After watching street drummers improvise on cardboard boxes, France-based designer and musician Patrick Obadia had an idea. Could a full drum kit, designed from scratch with cardboard, make drumming more accessible to everyone?
Obadia knew that drum teachers sometimes recommend that students practice at home on boxes, when they don’t have their own gear.
“We realized that cardboard has plenty of great characteristics,” says Caroline Cullière, one of the co-founders of Obilab, a startup now making the drum kit. “It has a great natural acoustic, and it is an affordable material that can be produced worldwide.”
A standard kit can cost hundreds or even thousands of dollars, but the fully-functional kit from Obilab is on Kickstarter for €119 or about $134. Unlike a typical drum kit, it’s also lightweight and portable; everything packs neatly into the largest box, which turns into a backpack and can be used as a stool or hand drum when you arrive somewhere else.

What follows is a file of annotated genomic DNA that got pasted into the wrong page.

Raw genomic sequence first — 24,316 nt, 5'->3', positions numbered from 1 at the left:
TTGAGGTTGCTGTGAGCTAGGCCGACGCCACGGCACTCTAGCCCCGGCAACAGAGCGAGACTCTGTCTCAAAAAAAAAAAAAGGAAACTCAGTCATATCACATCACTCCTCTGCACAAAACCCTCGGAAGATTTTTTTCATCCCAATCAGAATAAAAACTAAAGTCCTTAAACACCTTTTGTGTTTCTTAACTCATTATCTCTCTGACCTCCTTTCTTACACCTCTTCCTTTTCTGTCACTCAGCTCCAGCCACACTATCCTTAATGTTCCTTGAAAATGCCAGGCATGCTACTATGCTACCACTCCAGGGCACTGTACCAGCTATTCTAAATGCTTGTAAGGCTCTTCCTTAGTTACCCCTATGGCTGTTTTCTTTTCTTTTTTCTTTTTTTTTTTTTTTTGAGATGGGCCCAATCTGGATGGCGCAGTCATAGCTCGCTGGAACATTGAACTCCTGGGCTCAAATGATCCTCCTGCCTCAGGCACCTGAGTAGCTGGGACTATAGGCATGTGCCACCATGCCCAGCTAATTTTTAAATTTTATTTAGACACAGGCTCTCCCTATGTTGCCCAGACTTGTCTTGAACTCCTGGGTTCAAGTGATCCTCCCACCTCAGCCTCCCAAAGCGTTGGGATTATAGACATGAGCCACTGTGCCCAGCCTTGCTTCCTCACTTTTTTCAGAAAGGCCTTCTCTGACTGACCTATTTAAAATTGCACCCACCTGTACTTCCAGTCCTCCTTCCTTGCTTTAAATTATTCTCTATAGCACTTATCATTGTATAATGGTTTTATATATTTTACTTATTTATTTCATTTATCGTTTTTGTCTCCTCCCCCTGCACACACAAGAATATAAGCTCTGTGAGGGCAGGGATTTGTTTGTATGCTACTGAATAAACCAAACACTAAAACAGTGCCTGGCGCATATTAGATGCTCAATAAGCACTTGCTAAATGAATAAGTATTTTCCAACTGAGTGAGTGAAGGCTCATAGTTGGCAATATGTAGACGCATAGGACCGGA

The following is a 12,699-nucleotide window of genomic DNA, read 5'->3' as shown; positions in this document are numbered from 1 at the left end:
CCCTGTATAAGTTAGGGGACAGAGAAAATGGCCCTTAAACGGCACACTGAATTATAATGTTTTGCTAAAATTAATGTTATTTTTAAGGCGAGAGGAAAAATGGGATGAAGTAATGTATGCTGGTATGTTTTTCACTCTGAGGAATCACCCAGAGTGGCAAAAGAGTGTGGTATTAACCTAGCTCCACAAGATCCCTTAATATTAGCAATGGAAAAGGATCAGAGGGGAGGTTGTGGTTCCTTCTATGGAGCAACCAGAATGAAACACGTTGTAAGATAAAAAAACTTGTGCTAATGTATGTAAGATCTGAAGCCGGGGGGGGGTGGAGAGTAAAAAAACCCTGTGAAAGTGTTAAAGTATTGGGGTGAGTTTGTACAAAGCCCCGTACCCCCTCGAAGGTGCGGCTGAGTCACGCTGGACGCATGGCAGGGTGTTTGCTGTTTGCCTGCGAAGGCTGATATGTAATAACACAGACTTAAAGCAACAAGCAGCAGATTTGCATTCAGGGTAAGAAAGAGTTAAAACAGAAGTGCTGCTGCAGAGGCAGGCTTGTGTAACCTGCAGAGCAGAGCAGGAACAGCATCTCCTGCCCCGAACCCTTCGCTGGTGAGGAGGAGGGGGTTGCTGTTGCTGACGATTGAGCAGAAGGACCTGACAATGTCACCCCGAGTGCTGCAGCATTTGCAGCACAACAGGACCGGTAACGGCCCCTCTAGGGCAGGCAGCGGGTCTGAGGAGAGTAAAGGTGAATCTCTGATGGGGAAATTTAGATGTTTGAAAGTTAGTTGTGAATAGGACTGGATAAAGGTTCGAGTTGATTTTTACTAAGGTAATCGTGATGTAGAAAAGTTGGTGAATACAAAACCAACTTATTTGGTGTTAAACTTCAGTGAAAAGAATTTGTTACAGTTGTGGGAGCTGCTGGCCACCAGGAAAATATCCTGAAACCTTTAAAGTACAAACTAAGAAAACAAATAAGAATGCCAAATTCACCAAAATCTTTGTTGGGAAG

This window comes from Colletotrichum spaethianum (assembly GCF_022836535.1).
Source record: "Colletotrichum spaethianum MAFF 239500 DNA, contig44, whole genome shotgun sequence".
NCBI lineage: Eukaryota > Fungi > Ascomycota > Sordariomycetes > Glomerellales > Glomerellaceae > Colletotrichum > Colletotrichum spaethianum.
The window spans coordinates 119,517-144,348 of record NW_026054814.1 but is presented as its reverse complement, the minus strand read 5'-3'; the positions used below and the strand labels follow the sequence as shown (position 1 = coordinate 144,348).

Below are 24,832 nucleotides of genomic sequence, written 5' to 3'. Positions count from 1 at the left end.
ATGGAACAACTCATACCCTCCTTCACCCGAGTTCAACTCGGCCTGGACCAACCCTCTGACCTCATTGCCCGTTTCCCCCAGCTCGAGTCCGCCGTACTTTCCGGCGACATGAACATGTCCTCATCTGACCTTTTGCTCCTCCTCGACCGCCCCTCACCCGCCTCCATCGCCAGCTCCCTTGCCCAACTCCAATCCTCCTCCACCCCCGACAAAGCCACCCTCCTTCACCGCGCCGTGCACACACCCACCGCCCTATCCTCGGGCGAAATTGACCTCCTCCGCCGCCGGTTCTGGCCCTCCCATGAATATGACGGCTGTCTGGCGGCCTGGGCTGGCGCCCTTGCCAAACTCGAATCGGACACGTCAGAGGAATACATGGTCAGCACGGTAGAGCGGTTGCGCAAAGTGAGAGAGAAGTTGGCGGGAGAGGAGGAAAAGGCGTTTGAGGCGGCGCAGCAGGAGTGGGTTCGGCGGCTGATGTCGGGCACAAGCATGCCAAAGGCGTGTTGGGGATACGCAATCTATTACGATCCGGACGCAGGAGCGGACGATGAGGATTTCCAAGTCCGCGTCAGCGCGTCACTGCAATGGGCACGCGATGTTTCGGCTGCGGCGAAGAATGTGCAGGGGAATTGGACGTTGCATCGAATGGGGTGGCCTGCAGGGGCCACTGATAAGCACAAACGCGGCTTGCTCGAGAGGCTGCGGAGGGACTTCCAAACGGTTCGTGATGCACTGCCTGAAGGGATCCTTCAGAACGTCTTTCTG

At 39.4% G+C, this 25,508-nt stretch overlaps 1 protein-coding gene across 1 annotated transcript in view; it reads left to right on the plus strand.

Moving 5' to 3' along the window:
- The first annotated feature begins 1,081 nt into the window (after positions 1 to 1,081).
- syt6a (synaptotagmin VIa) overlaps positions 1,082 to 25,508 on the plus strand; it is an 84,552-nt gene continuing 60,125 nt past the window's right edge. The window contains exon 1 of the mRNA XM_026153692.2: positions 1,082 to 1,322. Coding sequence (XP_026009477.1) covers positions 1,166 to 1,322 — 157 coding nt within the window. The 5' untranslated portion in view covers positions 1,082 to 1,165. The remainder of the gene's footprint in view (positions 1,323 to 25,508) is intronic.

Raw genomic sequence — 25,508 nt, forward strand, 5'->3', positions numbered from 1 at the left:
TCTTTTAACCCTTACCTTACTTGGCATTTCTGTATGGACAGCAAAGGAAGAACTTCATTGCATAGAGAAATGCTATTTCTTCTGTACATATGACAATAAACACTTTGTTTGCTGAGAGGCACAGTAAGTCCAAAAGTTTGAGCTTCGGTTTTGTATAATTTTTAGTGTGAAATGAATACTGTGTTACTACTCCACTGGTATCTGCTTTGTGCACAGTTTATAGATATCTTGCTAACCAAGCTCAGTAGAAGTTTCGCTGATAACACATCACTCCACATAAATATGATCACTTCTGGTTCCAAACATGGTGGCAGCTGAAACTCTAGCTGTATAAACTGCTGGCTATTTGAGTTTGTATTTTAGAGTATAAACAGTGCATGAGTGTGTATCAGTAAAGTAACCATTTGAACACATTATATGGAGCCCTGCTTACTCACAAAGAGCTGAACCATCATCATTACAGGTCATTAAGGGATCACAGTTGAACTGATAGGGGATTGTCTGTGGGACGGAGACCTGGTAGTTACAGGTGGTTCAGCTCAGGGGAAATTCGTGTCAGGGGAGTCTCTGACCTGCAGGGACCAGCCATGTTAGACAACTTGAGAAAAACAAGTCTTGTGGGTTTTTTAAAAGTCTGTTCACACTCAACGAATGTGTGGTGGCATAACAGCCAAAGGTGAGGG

The rest of the kit includes a kick drum and pedal, a tom, a snare, a hi-hat or shaker, and a pair of bamboo drumsticks. Each of the drums is topped with fiberglass to make it sturdy enough to actually play.
“The biggest challenge was definitely its resistance in order to secure a viable and long-term sturdiness,” says Cullière. “The parts where drummers can hit hard have been reinforced with fiberglass in order to make it strong and ‘beat proof.'”
Played on its own, the kit is much quieter than normal drums. But at a show, a drummer can add a mic. An optional electronic module, linked to sensors on each drum, can be used to practice with headphones (with the drum silent) or hooked up to amps.
For the designers, the kit–which also comes in a kid-sized version–is mostly meant to help more people have access to an instrument they might not have been able to afford otherwise. But they point out that it’s also better for the environment than a standard drum kit, using less material than can be easily transported with a smaller carbon footprint. And if the drum kit wears out, you can put most of it in the recycling bin.